Hospital meals have long centered on meat, dairy, and highly processed foods—standard American diet fare that has been linked to obesity and a range of chronic diseases, from Type 2 diabetes to heart disease. New York City is working to change that. Earlier this year, the city’s public hospitals began serving plant-based meals as the default for inpatient lunches; now, they’re rolling out the same approach for dinner.
Administrators from NYC Health + Hospitals, the largest municipal health care system in the nation, say that the shift is motivated by a growing recognition of the importance of nutrition in preventing and reversing disease. “Nutritious, healthy food should be available wherever New Yorkers are, but especially in institutions that are meant to restore health,” says Ashwin Vasan, ScM, MD, PhD, commissioner of the city’s Department of Health and Mental Hygiene.
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While patients can opt for non-plant-based meals, NYC H+H reports that since rolling out the lunches this year, a majority of patients have stuck with the plant-based default and have been satisfied with the meals. The new dinner policy is already in place at three sites—Lincoln, Metropolitan, and Woodhull—with plans to bring it to its other eight sites in the coming months.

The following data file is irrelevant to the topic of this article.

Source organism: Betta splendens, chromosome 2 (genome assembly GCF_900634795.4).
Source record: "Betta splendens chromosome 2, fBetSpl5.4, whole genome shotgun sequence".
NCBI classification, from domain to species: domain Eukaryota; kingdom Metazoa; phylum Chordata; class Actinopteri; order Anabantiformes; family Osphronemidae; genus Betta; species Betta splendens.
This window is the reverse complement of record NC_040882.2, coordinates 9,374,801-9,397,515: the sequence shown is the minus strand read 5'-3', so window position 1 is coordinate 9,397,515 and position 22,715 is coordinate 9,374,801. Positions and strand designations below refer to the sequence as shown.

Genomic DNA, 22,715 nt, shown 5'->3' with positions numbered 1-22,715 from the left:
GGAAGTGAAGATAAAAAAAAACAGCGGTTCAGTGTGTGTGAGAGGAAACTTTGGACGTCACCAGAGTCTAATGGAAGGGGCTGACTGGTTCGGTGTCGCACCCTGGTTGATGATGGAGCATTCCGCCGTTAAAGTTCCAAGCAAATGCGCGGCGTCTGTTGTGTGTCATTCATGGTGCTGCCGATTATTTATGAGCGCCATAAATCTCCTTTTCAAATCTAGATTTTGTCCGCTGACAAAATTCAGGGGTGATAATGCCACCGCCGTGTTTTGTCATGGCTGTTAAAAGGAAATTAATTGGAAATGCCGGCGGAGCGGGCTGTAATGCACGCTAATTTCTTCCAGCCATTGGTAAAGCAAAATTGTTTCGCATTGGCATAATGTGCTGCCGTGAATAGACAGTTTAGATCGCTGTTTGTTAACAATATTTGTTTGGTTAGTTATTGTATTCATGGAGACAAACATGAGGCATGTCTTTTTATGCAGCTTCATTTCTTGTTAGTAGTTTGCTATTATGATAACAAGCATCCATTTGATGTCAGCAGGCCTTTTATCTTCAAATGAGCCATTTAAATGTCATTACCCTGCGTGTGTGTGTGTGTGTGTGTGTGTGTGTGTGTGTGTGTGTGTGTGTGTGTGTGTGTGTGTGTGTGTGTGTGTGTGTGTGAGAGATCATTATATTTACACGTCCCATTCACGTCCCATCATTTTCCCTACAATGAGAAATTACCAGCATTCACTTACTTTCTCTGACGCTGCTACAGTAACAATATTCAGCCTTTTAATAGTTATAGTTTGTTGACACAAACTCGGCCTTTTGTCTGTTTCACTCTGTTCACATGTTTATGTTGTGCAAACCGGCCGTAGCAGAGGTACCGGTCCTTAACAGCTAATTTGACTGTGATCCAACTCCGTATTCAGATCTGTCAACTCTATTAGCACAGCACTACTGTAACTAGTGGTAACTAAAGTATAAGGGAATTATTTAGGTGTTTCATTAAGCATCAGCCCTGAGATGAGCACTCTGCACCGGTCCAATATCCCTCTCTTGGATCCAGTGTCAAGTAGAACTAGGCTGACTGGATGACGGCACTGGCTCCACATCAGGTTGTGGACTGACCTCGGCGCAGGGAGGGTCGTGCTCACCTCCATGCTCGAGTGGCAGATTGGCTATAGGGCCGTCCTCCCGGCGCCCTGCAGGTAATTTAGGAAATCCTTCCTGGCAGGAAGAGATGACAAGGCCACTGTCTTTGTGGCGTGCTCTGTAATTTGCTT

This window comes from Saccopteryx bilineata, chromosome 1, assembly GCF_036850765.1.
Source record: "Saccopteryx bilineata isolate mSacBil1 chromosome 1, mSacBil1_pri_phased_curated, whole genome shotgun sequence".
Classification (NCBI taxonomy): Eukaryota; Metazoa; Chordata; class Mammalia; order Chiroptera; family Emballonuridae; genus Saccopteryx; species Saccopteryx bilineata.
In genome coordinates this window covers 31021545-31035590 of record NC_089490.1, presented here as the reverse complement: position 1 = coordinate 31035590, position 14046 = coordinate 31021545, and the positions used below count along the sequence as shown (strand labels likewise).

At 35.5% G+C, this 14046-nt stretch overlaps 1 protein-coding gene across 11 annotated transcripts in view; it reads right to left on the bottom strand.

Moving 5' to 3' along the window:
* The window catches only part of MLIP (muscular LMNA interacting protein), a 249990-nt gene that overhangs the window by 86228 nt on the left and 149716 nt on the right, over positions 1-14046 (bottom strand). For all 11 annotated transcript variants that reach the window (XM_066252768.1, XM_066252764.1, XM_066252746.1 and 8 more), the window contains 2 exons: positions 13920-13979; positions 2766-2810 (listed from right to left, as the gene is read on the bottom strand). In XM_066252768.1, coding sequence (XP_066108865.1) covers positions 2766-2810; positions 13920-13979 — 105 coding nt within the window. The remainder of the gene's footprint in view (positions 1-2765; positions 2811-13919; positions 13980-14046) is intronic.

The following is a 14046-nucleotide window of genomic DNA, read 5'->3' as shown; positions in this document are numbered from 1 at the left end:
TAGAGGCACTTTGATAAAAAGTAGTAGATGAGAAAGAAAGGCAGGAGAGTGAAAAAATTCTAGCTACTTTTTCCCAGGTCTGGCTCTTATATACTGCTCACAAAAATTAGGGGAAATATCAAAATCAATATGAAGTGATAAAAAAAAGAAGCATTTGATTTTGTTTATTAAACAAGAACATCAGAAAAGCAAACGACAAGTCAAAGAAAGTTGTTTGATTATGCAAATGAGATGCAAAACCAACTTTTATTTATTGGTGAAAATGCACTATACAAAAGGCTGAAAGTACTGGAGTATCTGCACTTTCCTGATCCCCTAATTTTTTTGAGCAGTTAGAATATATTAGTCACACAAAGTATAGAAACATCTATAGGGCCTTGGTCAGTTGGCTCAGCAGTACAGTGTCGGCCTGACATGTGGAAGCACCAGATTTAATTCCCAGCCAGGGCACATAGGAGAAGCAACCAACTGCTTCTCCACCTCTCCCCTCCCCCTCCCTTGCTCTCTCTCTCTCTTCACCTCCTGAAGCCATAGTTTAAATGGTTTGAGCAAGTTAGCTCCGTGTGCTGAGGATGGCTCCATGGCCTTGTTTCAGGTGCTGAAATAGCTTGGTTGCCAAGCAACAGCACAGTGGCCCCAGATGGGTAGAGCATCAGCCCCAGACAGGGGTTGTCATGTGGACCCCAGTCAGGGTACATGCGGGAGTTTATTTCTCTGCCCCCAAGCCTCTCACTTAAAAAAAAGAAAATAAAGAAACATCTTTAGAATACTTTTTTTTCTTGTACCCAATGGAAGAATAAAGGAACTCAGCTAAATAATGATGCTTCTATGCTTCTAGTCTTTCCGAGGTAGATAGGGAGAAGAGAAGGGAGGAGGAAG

‘It Starts With Us’
All hospitals, public and private, in New York State have been required by state law to make vegan options available at every meal since December 2020. By making plant-based not just an option but the default for the roughly 3 million meals served for lunch and dinner annually at public hospitals, New York City hopes to model healthier eating habits that patients can take home with them. “It starts with us, and we must lead by example,” says Vasan.
New York City Mayor Eric Adams says he believes the move will “further [cement] New York City as a leader in preventive medicine.” Since reversing his own Type 2 diabetes after adopting a whole-food, plant-based diet in 2016, Adams has championed a number of public-sector initiatives aimed at making healthy eating more accessible to New Yorkers, including bringing Meatless Mondays and Vegan Fridays to NYC public schools.
Earlier this year, NYC H+H expanded its Plant-Based Lifestyle Medicine Program to facilities in all five boroughs, offering New Yorkers comprehensive support for adopting a plant-based diet and making other lifestyle changes known to improve cardiometabolic health.
“Across the city, we are striving to make the healthy choice the easier choice,” says Kate MacKenzie, the mayor’s executive director of food policy. “As we continue to broaden the administration’s goal of ensuring access to delicious and nutritious meals for all New Yorkers, the implementation and expansion of this program highlight how city facilities can lead on encouraging healthy lifestyle changes.”
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